Song Analysis “Sing” My Chemical Romance

Sing it out

Boy, you got to see what tomorrow brings

Sing it out

Girl, you got to be what tomorrow needs

For every time that they want to count you out

Use your voice

Every single time you open up your mouth

[Counting someone out means deeming a person to be of little value. The speaker commands the listener to speak up rather than sit by idly as people belittle him or her. When the speaker says, “Use your voice/ Every single time you open your mouth,” it might seems kind of redundant. Obviously when you open your mouth to speak, you use your voice. But I think “use” here implies using a thing to achieve good. So what he’s really saying is to use your voice to solve problems around you.]

Sing it for the boys

Sing it for the girls

Every time that you lose it,

Sing it for the world

Sing it from the heart

Sing it til you’re nuts

Sing it out for the ones that’ll hate your guts

Sing it for the deaf

Sing it for the blind

Sing about everyone that you left behind

[Why would you “sing it for the deaf?” It makes no sense to sing to people who cannot hear you. Or does it? The message seems to be that you need to sing for yourself, even if no one hears you, because of the positive way it makes you feel. The blind can appreciate the sound of your voice but they cannot perceive your gestures, your body language. Let’s go beyond the literal. Who is symbolically deaf or blind? People who refuse to listen to you are, in a way, deaf. People who turn away from you are blind. Every artist knows he or she will not reach everyone. One might think they would just write off these people and not give them a second thought. But when you sing for the people who will never hear you or see you, what you are really doing is singing to change the world so that even people who don’t appreciate you feel the influence of your words unknowingly. The verse “Sing it for the ones who’ll hate your guts” supports this interpretation. A bold singer does not just “preach to the choir,” but instead tries to convert the nonbelievers.]

Sing it for the world

Sing it for the world

Sing it out

Boy, they’re gonna sell what tomorrow means

Sing It Out

Girl, they’re gonna kill what tomorrow brings

You’ve got to, make a choice

If the music drowns you out

And raise your voice,

Every single time they try and shut your mouth

[“They’re gonna sell what tomorrow means.” The verb “sell” has a bad connotation. It is like “to sell out” or “to exploit.” The verse reminds me of Pepsi’s “Generation Next” campaign where the corporation tried to brand itself as the choice of America’s youth. What’s sinister about this is that older adults are trying to define the identity of the young rather than letting them define themselves. In a similar vein, he says, “they’re gonna kill what tomorrow brings.” There may be an underlying message of conservation here. Polluting the planet and exterminating species not only robs our present but our future as well.]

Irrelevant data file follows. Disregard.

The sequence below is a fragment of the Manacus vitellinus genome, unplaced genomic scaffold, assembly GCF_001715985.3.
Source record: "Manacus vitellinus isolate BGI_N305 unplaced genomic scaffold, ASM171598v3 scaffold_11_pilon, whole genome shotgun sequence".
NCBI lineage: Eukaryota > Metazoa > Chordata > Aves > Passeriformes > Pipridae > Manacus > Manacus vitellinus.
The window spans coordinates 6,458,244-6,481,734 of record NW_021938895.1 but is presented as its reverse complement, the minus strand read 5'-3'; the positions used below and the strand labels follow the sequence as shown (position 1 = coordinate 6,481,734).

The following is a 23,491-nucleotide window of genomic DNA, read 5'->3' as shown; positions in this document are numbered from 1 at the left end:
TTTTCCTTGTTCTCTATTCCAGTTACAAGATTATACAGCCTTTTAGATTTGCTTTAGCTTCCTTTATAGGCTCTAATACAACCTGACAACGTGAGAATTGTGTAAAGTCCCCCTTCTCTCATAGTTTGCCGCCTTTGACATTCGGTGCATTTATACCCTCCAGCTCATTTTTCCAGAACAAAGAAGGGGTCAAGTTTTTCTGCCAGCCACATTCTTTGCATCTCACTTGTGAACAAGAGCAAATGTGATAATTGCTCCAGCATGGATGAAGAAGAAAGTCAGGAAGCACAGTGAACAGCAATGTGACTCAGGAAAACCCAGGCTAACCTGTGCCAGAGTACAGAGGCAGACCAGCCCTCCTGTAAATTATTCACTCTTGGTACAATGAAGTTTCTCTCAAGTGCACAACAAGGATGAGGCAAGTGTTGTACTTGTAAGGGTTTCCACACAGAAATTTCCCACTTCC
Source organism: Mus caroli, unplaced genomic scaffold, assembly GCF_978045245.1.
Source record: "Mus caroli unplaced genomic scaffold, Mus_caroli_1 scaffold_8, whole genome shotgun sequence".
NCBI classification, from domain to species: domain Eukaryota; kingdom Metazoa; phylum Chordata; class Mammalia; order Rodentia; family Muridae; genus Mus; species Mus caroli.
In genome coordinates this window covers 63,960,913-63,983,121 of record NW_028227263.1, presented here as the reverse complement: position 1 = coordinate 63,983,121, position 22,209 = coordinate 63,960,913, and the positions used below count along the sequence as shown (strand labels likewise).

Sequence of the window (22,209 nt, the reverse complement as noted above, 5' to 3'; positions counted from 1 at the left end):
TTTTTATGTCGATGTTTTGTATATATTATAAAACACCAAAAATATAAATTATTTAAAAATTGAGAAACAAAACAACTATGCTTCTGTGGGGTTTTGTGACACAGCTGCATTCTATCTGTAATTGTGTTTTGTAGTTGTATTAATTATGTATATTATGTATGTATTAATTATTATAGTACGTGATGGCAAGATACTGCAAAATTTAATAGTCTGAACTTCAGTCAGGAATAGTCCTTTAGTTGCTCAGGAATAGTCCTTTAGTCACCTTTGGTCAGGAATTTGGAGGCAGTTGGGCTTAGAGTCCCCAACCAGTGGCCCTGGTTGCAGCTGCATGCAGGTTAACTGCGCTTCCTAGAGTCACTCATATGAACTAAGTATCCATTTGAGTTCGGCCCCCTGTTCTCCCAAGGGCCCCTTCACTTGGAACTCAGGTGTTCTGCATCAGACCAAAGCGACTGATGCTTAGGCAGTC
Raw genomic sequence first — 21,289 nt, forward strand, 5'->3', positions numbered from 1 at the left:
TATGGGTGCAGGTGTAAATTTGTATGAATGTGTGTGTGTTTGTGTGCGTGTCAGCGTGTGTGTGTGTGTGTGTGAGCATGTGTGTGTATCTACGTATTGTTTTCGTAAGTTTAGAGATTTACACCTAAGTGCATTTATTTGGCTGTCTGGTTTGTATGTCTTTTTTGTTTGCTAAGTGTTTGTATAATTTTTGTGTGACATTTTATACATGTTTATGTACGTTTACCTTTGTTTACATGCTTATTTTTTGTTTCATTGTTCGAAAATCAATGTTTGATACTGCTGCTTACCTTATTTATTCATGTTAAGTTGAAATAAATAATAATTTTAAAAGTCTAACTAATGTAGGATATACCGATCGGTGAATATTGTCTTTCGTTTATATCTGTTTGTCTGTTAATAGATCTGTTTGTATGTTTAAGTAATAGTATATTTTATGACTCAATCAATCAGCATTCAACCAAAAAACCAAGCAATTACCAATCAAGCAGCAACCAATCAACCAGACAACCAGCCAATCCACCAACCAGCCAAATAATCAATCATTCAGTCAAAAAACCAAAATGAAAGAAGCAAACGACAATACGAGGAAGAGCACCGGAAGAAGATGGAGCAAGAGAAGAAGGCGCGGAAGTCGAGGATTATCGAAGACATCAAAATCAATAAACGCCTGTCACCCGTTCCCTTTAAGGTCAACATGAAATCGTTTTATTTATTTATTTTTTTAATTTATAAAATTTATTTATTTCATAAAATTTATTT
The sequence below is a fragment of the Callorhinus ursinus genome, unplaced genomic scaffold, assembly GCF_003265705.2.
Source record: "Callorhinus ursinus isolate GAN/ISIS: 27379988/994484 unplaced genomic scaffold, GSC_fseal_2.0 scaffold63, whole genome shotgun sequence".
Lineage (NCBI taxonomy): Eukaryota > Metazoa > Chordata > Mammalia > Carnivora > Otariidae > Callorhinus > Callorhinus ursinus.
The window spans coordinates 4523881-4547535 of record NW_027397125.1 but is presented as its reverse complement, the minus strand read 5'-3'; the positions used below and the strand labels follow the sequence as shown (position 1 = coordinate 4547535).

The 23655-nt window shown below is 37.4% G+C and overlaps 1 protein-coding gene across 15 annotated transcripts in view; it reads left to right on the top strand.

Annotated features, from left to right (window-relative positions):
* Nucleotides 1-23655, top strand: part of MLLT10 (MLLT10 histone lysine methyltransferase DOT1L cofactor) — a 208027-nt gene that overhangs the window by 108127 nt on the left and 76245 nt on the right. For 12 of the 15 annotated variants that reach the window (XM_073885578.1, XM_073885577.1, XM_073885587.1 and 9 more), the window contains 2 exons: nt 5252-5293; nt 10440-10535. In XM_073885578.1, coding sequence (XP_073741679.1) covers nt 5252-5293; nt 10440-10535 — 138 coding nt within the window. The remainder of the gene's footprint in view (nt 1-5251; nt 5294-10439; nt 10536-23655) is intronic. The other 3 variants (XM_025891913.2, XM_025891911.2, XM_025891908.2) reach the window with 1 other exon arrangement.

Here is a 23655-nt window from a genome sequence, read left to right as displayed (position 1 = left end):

Cleaned up corporation progress

Dying in the process

Children that can talk about it

Living on the webways

People moving sideways

Sell it till your last days

[This part talks about people living static lives that go nowhere. They are living on the web. I might know something about that. They are moving sideways, in other words, they are not moving forward, but they feel like they are. There is a dichotomy in this song between “sing” and “sell.” Singing represents expression, freedom, and youth. Selling, in contrast, represents silence, oppression,  and death. Sure that sounds harsh, but he’s not saying anyone who sells anything is a hell-spawned demon. It’s a metaphor.]

Buy yourself the motivation

Generation nothing

Nothing but a dead scene

Product of a white dream

[This part is disturbingly cynical, especially juxtaposed with the rest of the song. “Generation nothing” may be a parody of the names generations have been assigned like “Generation X” and “Generation Y.” He’s implying that there is no future. The youth of today have nothing to anticipate. The “white dream” suggests that minorities have no voice in deciding the future.]

I am not the singer that you wanted,

but a dancer

I refuse to answer

Talk about the past, Sir

and wrote it for the ones who want to get away

Keep running

[I may be a bit of a fanboy but the beginning of this stanza reminds me of the end of “The Dark Knight.” Here he says he is not the singer the audience wanted. Similarly, at the end of TDK, Batman is described as “not the hero Gotham wants, but the one it needs.” We often want something different from what we really need. We want to be rich but we need to be humble. We want to be popular but we need to be self-reliant. The speaker could easily talk about partying and drinking to increase his popularity. Instead he talks about corporate hegemony and a dystopian future. But by recognizing the forces trying to control us, we can reclaim our freedom and ensure a bright future.]

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